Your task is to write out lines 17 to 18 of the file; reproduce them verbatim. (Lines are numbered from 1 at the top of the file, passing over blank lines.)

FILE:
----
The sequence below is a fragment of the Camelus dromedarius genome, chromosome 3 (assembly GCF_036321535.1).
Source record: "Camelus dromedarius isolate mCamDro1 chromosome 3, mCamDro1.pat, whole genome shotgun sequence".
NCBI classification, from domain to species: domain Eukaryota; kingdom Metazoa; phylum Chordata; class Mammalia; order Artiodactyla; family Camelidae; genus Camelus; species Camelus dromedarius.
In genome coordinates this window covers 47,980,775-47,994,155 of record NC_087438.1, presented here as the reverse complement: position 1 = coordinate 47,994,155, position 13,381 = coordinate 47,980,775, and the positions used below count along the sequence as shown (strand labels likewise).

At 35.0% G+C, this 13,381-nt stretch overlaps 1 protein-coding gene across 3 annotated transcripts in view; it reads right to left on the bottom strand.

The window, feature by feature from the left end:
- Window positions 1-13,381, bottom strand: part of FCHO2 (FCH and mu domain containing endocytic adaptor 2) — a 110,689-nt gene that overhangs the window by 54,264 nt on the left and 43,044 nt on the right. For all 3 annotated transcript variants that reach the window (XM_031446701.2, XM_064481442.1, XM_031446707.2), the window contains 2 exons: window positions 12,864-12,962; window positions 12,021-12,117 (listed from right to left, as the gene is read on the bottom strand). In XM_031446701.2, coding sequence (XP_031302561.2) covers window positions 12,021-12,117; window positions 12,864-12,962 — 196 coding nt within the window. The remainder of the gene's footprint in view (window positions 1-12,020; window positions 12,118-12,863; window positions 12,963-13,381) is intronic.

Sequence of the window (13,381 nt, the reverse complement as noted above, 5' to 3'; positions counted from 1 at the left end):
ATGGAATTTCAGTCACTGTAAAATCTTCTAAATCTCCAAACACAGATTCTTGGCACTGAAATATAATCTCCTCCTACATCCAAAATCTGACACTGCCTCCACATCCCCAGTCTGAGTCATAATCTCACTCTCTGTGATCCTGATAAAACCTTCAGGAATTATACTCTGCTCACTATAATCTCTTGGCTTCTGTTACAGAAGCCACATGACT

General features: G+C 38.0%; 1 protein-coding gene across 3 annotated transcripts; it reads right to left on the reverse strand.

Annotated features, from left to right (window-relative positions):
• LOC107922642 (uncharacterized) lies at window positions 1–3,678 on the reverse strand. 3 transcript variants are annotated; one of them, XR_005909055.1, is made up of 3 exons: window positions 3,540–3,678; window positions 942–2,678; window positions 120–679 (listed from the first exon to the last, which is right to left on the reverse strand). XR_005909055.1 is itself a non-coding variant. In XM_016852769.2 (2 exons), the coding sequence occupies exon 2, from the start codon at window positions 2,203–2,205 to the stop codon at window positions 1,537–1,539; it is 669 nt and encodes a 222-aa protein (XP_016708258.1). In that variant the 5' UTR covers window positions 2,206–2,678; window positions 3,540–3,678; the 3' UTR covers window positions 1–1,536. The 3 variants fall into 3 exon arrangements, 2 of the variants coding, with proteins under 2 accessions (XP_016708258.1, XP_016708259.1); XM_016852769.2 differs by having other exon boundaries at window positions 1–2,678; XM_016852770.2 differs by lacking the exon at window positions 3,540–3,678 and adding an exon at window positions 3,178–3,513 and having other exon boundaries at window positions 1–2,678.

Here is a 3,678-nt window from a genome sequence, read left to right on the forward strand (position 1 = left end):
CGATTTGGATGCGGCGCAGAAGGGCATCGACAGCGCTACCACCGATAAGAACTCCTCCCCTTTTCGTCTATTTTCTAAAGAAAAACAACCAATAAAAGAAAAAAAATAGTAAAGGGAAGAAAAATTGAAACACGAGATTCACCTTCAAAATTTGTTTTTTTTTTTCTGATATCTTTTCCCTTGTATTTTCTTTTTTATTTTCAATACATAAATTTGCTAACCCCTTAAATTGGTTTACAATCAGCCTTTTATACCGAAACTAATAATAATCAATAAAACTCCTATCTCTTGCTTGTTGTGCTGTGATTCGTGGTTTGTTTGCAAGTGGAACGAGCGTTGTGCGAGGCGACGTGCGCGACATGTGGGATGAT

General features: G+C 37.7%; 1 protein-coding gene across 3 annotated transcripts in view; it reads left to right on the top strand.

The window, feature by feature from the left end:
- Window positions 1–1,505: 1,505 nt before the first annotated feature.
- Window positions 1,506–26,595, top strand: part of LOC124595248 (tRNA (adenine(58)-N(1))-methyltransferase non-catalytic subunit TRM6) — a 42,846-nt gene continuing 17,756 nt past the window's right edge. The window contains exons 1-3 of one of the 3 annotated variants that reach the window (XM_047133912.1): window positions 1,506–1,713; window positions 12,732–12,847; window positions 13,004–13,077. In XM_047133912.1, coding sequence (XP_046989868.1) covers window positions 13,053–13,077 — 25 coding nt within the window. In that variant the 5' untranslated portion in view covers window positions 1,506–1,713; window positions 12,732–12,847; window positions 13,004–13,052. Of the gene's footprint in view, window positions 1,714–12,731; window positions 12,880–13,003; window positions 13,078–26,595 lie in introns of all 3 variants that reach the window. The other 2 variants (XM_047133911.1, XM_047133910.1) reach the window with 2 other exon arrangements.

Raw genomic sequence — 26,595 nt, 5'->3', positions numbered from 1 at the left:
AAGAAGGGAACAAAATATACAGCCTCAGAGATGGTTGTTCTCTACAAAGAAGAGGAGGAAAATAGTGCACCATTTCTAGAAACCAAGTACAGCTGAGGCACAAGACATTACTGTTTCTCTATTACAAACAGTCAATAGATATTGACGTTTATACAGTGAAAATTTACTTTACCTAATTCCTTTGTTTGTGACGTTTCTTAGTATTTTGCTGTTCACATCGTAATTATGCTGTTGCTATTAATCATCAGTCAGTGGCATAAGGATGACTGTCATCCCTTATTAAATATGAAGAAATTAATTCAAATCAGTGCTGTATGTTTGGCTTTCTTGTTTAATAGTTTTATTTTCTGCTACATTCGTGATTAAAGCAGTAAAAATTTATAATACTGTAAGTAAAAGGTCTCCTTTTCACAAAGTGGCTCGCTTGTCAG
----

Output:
- Window positions 1–1,505: 1,505 nt before the first annotated feature.
- Window positions 1,506–26,595, top strand: part of LOC124595248 (tRNA (adenine(58)-N(1))-methyltransferase non-catalytic subunit TRM6) — a 42,846-nt gene continuing 17,756 nt past the window's right edge. The window contains exons 1-3 of one of the 3 annotated variants that reach the window (XM_047133912.1): window positions 1,506–1,713; window positions 12,732–12,847; window positions 13,004–13,077. In XM_047133912.1, coding sequence (XP_046989868.1) covers window positions 13,053–13,077 — 25 coding nt within the window. In that variant the 5' untranslated portion in view covers window positions 1,506–1,713; window positions 12,732–12,847; window positions 13,004–13,052. Of the gene's footprint in view, window positions 1,714–12,731; window positions 12,880–13,003; window positions 13,078–26,595 lie in introns of all 3 variants that reach the window. The other 2 variants (XM_047133911.1, XM_047133910.1) reach the window with 2 other exon arrangements.